Concept Art Inspired by Video Games

Even though I work in film and video, I tend to get a lot of cinematic inspiration from videogames. The genre has come a long way since the days of Atari and Sega. With titles such as “Last of Us” “God of War” and “Red Dead Redemption” now featuring in-depth narratives and sophisticated world building, rich characters, and detailed, twisting plots that are as complex as any film or TV series. Games now have directors and entire production crews that actually stage real motion capture scenes on sets, where voice actors physically act out the situations that unfold– just like in film.

The following simple studies and pieces of concept art are inspired by cut scenes, narratives, and characters from videogames.

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“A Fishy Place” concept art and lighting study

I wanted to represent a feeling of coming upon some ancient ruins. This was inspired by some of the situations you may find in God of War, where the characters travel through a world that’s full of ancient magic and history, in order to discover their destiny.

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“Ghost Bunny” environment and color study based on RDR2

Ask any gamer, and they’ll tell you– the environments in RDR2 are just incredible. This drawing was based on a swampy environment. It’s more of a color study than a lighting one– I wanted to experiment with drawing something based on the game’s color palette for this scene. Then I added a white rabbit with a glow effect. There are many ghosts in RDR2 that you can encounter at set times of day and under certain conditions. These mysterious encounters and many more odd easter eggs you can find throughout the game really add a lot of curiosity and interest to the story, and build out the world.

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Scifi concept art and lighting study.

Not much to say about this little illustration except that it started as a simple study of a girl standing in a golden field, and after I was done with that, I decided to spice it up a bit by adding this big, ominous robots walking around the landscape. I really enjoy experimenting with light beams blasting through the atmosphere of different environments. Fog machines and hazers are commonplace on set, and I’ve had the privilege to have studied their effects on many projects. A good fog effect turns light into a painting.

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Red Dead Redemption 2 study “Arthur” black and white

The world and environment of Red Dead Redemption 2 is beautiful, the depth of its story is seemingly endless, and the characters are unique and lovable all in their own ways. Who doesn’t love Arthur Morgan? I was inspired to sketch a portrait of him after the game’s finale.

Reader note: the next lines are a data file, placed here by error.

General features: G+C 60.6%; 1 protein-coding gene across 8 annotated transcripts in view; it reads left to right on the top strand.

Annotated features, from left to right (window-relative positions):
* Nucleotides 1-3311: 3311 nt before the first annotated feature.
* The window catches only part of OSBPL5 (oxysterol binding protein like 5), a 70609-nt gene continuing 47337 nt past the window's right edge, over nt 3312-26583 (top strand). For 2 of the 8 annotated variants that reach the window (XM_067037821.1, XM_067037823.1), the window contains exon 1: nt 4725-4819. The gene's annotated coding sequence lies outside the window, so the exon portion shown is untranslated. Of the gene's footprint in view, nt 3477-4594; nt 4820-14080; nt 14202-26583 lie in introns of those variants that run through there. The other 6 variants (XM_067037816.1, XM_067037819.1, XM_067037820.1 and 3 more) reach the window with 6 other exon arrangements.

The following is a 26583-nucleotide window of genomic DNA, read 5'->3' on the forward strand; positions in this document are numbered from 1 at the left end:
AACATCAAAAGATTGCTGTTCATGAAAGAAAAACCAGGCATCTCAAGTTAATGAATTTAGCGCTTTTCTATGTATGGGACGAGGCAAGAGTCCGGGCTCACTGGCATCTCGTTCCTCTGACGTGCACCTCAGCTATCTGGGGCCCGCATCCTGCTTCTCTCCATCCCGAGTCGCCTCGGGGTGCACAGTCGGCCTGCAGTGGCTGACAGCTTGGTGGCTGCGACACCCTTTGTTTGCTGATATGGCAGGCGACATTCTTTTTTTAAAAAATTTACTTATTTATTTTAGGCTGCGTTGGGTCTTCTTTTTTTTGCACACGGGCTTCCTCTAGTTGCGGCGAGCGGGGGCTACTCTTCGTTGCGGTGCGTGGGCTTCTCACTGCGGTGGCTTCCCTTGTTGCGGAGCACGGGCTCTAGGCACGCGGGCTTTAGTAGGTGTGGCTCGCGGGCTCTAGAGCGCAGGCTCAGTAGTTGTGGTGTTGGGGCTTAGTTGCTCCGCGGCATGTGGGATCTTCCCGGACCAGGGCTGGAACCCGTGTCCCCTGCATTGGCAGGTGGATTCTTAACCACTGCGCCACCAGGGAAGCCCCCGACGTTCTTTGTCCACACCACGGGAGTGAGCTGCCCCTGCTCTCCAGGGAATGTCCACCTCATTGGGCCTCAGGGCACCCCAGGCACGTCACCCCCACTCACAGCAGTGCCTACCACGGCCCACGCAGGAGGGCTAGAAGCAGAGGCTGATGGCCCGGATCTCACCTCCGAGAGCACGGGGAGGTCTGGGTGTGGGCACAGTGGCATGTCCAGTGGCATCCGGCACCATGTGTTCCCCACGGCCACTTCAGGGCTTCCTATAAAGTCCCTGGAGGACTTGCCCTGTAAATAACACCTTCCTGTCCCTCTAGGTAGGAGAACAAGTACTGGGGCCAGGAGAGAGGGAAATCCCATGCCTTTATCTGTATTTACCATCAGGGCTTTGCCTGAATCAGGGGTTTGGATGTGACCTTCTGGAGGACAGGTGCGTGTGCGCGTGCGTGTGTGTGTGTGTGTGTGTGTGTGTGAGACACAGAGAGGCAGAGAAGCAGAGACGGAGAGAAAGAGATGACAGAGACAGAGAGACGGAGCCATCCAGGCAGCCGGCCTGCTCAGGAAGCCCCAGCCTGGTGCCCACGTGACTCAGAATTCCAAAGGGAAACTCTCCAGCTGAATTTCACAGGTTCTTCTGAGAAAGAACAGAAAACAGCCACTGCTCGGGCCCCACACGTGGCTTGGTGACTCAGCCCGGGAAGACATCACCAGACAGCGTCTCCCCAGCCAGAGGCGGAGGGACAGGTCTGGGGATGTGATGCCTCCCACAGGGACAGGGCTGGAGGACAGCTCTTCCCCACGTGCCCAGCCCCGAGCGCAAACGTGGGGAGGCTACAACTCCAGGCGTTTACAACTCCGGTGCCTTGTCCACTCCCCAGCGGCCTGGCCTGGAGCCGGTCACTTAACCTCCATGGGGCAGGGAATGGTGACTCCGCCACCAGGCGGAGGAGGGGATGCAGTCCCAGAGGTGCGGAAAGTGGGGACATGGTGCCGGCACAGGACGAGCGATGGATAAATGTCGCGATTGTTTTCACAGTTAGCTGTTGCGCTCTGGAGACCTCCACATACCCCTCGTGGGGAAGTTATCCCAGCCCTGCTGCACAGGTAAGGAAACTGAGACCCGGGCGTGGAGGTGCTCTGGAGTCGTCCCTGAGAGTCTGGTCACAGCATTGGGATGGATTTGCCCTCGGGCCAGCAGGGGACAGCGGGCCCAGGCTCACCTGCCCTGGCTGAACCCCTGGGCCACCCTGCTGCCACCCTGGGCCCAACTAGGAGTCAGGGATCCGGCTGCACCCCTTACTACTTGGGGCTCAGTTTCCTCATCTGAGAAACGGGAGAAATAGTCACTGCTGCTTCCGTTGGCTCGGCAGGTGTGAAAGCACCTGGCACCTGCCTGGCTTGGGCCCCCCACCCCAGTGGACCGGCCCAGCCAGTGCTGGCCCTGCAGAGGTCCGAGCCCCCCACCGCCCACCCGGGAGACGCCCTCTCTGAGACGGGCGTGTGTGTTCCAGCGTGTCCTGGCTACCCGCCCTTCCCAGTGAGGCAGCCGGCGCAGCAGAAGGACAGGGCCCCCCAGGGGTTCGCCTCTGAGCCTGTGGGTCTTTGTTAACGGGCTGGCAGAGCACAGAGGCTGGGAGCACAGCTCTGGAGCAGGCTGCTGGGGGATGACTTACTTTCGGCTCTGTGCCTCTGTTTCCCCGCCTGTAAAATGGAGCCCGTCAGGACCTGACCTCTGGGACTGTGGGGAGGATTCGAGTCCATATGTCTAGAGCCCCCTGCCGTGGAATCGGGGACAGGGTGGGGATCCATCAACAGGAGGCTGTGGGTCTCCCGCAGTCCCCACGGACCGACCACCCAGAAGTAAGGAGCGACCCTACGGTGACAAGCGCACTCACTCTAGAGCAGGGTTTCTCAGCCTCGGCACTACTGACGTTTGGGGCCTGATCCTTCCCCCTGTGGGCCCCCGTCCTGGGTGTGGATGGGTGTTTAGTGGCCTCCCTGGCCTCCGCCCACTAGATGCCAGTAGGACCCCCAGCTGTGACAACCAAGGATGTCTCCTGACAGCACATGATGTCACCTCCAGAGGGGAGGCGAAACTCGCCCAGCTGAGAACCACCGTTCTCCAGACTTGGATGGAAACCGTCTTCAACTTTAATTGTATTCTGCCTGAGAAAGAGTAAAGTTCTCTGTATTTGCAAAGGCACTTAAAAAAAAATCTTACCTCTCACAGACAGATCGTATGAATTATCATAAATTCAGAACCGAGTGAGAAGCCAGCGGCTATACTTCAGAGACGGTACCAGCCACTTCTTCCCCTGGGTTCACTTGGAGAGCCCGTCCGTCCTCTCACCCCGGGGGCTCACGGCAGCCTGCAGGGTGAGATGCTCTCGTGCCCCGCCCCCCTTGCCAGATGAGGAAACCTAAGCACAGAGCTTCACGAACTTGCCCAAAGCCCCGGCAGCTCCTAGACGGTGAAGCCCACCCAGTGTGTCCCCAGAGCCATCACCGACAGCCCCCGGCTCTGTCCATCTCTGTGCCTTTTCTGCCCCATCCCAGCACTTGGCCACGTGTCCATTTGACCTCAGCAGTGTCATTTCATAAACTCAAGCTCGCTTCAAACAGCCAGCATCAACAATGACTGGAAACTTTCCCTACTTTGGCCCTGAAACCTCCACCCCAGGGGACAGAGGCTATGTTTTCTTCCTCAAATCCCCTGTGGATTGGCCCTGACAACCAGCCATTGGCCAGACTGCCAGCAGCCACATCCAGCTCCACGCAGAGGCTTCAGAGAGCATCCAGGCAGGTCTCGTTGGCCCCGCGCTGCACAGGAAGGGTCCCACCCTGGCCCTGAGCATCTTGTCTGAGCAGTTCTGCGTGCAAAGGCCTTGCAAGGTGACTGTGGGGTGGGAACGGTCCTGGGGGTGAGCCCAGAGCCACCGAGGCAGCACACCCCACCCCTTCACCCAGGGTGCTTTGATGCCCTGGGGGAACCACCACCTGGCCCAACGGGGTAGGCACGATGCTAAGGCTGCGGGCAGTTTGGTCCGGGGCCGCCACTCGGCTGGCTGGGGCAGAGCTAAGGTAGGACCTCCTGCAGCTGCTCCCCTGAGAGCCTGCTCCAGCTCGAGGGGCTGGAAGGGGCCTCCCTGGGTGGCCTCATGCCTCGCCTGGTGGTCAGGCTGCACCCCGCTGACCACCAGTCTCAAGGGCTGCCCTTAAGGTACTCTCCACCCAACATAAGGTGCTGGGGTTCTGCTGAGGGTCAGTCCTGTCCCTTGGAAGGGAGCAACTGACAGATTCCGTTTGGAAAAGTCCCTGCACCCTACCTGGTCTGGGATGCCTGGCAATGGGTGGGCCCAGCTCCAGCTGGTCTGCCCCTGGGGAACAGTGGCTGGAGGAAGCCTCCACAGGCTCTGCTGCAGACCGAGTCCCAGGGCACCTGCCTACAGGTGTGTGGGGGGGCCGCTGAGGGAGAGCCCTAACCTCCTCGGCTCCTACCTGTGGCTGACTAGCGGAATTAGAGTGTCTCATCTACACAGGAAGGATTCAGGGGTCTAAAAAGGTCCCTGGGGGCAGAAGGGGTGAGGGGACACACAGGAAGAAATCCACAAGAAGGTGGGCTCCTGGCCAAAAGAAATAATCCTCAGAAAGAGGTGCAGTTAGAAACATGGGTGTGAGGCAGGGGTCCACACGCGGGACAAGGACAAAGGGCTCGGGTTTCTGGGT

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Red Dead Redemption 2 study “Arthur” inspired by the game’s promotional artwork

After drawing him in black and white, I decided to add some colors reminiscent of the original promotional imagery. Bright reds and yellows blasting over the black and white image gave it a much “edgier” look.

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Concept art– this was more fantasy themed, a representation of a “boss battle” of some kind

Was listening to a lot of epic videogame soundtracks, and this popped into my head. A lot of “boss battles” display these giant, godlike centralized figures that appear unexpectedly and have human-like qualities, yet an overall more ethereal appearance. This one is more of an angelic figure.

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Scifi concept art — android design

Just a generalized concept. Nothing too unique, just wanted to experiment with how to represent an image like this in the most minimalist, efficient way. I find that using gradients to carve out large shapes and definition is the fastest way to build an image. I use the lasso tool in photoshop to draw most of the image, then use the gradient tool to create soft shades. A few layers can complete an image quickly– it doesn’t take much to get the idea of your image across if you have a good system.

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Floating castle in the sky, lighting and color study.

Was experimenting with a popular coloring technique in photoshop. With this technique, you paint the image in black and white, and then overlay the colors on top for a kind of “glazing” effect. The problem with this technique is that you can’t fully control how the color behaves, and it inevitably ends up either too saturated or not saturated enough in most areas. I found that this technique is useful for certain situations, but not all. I end up doing an overpaint to blend the colors together at the end anyway.

Need storyboards, beat boards, key frames, or concept art? Contact Lee at for a quote.

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